Both the American Bankers Association and Credit Union National Association have come out in support of the bill and have said that many of their members have wanted to get involved in the industry but have been reluctant due to the discrepancies between state and federal laws. Hopefully, the SAFE Banking Act will help put these fears to rest.

Chairwoman Maxine Waters commented that the bill,

Addresses an urgent public safety concern for legitimate businesses that currently have no recourse but to operate with just cash.

Why Access to Banking Is so Important

In theory, so long as there are consumers who demand your product, the rest should be relatively easy. But as always, when the government gets involved it’s never so simple.

While many now recognize how lucrative legal cannabis could potentially be, the sector has been held back. Within the first year of legalized recreational sales, California learned the hard way that profits are not so easy to come by when the state is taxing the industry to death. While adjustments have been proposed, this is clearly not the only obstacle standing in the way of the burgeoning sector.

Operating cash-only businesses presents major obstacles for entrepreneurs. For starters, dealing in cash only makes it increasingly harder to track the money coming in, especially when payroll and even taxes are paid out in cash. While it’s hard to find a whole lot of sympathy for the IRS, this has presented new problems for the most unliked government agency as they have been forced to pay a Virginia company $1.7 million for “large cash payments for processing cannabis federal taxes.”

Legalized cannabis provides a means of stimulating our economy while promoting entrepreneurship and creating countless new jobs.

Keeping cash on hand at all times also puts these companies in a position where they are extremely vulnerable to armed robberies. This has become such a huge problem in states like Colorado, Washington, and California that many business owners have been forced to morph into political activists in order to petition Congress to do something about the current banking laws.

In 2016, a security guard at a Colorado cannabis store was killed during an armed robbery. Shortly thereafter, another guard was wounded during a shootout in San Bernardino, California. But these are just two examples of a much bigger problem. Travis Mason, a 24-year-old with a wife and three children was shot in the head and killed while guarding a dispensary in Aurora, Colorado, in June of 2016. It was only his second week on the job.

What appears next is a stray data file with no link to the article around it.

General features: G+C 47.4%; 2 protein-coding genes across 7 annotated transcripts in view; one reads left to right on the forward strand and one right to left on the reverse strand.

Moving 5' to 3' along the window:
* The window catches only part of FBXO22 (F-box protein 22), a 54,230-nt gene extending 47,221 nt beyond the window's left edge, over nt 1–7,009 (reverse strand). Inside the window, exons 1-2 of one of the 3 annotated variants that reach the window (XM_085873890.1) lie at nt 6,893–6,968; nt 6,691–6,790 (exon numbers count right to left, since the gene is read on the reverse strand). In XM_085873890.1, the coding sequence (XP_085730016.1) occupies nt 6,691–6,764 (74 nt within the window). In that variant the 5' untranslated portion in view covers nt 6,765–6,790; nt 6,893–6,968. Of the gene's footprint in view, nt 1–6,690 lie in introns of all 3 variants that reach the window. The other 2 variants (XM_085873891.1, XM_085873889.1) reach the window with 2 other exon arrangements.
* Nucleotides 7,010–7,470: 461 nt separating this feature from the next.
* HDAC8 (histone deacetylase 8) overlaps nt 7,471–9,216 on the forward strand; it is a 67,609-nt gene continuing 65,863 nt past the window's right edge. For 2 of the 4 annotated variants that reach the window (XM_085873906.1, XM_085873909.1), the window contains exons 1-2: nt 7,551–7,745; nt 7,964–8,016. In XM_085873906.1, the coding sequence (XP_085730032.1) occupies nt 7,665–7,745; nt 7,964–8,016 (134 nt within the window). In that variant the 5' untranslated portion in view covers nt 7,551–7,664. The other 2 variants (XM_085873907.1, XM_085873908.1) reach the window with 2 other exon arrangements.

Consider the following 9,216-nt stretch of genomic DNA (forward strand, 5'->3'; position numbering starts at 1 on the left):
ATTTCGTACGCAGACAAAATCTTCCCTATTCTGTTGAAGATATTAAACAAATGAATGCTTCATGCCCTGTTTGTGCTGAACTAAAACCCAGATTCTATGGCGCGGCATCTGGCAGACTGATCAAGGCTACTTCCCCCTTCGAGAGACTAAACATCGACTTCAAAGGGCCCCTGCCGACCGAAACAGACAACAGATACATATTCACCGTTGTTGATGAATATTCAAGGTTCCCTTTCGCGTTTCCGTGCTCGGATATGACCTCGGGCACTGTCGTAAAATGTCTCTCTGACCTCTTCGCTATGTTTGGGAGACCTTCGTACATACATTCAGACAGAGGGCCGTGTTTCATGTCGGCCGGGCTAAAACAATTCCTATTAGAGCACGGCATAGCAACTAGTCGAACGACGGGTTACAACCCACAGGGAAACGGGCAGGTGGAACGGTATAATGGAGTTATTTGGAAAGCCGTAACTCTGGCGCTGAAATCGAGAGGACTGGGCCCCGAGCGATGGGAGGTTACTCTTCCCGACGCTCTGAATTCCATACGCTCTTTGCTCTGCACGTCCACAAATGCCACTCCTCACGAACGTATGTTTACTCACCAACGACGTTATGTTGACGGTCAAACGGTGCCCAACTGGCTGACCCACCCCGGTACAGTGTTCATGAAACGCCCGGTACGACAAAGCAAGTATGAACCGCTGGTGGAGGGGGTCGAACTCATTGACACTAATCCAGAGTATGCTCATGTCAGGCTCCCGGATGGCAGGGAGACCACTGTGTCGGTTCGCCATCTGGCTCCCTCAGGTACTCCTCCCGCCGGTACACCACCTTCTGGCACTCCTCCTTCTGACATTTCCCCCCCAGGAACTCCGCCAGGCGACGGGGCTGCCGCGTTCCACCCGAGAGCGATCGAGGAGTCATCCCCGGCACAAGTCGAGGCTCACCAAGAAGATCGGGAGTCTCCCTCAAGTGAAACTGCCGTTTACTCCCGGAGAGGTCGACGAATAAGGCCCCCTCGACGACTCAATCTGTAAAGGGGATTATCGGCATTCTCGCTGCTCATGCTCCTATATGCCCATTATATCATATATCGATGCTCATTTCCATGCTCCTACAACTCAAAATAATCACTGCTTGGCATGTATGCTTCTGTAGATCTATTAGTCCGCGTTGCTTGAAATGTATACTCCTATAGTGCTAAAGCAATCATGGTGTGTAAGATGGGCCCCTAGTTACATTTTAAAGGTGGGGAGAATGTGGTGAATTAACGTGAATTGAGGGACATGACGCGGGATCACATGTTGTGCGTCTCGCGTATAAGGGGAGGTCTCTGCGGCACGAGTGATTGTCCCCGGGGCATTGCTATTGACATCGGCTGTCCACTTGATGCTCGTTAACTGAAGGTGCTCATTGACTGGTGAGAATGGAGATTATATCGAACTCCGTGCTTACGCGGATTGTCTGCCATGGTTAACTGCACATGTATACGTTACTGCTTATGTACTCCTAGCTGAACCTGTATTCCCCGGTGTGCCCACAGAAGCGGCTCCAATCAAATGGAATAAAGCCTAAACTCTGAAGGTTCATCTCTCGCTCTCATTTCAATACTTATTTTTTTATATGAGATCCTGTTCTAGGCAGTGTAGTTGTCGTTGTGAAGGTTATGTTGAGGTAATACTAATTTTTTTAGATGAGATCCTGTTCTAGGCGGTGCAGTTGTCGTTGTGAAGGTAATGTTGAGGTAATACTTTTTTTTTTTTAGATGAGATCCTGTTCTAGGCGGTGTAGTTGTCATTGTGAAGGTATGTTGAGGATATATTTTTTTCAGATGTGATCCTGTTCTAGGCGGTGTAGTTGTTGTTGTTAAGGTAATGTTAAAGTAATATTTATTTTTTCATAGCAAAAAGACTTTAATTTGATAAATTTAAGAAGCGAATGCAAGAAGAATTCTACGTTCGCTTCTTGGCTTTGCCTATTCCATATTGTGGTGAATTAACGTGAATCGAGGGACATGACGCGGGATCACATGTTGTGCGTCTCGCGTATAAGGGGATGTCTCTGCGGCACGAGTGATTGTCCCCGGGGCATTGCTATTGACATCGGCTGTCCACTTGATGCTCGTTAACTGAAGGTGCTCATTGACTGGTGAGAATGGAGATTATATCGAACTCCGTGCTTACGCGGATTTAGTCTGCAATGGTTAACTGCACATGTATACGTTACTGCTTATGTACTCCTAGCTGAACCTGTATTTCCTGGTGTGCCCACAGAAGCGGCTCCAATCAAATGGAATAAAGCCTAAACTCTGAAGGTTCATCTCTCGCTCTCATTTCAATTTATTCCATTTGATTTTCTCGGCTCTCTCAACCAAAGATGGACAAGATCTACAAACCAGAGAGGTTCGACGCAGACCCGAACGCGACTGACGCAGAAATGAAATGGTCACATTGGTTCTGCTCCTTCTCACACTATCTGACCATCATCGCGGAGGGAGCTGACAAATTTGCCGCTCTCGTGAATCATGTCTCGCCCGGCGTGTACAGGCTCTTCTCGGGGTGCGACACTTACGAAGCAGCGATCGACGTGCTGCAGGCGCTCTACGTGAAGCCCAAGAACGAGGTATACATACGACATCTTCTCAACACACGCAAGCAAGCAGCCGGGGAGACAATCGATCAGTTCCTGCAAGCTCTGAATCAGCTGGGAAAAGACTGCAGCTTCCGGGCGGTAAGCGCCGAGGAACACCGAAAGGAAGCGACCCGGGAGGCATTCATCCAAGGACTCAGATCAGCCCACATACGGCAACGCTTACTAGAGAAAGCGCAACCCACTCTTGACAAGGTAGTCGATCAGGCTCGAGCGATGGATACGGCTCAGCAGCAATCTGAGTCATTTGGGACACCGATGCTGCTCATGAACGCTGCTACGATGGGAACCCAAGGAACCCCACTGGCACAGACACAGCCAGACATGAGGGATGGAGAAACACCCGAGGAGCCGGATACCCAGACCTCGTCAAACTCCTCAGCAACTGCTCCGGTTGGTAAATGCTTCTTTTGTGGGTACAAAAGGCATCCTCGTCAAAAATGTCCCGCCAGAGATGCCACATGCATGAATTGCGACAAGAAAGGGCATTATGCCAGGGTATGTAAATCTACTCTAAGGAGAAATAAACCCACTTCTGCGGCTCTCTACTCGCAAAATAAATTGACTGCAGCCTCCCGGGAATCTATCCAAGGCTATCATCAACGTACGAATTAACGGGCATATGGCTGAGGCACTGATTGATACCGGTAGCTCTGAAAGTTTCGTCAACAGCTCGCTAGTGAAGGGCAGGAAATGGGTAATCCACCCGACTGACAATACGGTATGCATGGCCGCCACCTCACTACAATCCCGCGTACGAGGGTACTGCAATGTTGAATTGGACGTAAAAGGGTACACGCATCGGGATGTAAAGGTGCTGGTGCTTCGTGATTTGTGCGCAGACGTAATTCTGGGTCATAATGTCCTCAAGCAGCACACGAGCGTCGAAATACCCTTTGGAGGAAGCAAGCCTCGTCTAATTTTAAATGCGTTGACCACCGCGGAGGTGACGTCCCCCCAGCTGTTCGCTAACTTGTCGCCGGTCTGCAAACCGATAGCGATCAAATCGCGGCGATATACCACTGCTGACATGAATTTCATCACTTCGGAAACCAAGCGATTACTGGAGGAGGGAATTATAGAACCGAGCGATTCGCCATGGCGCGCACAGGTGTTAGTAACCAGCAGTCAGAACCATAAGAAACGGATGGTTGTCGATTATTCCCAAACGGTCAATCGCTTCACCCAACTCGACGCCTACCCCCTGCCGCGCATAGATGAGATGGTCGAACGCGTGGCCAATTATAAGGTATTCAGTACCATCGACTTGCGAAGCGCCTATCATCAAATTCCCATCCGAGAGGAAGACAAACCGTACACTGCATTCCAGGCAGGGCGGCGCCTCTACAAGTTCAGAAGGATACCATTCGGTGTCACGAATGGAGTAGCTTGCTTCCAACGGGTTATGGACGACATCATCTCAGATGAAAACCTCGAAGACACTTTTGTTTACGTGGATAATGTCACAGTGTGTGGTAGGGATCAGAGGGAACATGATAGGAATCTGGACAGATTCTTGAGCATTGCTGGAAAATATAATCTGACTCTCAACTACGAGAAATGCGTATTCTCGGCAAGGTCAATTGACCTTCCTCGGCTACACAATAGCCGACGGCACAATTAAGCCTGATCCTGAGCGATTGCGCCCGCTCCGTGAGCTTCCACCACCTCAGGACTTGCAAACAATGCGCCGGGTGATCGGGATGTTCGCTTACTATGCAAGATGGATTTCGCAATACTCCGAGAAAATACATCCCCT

Speaking to these tragic events, Michael Jerome of Blue Line Protection Group reminds us that

The cash-based nature of the legal cannabis industry here in Colorado makes these dispensaries and cultivation facilities prime targets.

Michael Elliott, executive director of the Marijuana Industry Group echoed these sentiments, saying, “This incredibly sad situation underscores the public safety risk faced by our industry due to the fact that we don’t have access to banking.”

With as much progress as has been made on the legalization front, the banking world has stayed relatively stagnant in this area, at least until now. Steve Hawkins, executive director of the Marijuana Policy Project, explained how significant the SAFE Banking Act could be.

“This is a historic and critical step forward for the nation’s burgeoning cannabis industry,” Hawkins said. “Regardless of where members stand on legalization, they can agree that it is in the public interest to make banking available to cannabis businesses in states where it is legal.”

Legalization, of course, is about a lot more than just making money. It is, first and foremost, the end to decades-long prosecution of victimless crimes that have torn apart families and sent non-violent drug offenders to prison, sometimes for life. Not to mention, keeping the plant illegal is a reminder to Americans that their government does not believe that we each own our own bodies and are the sole determiners of what substances we consume.

Aside from the moral argument of self-ownership, legalized cannabis provides a means of stimulating our economy while promoting entrepreneurship and creating countless new jobs for Americans. This kind of economic stimulation should be encouraged, not blocked by federal policy. And if the SAFE Banking Act passes the House, we might finally be on the verge of seeing a true green rush come to fruition.

  • Brittany is a writer for the Pacific Legal Foundation. She is a co-host of “The Way The World Works,” a Tuttle Twins podcast for families.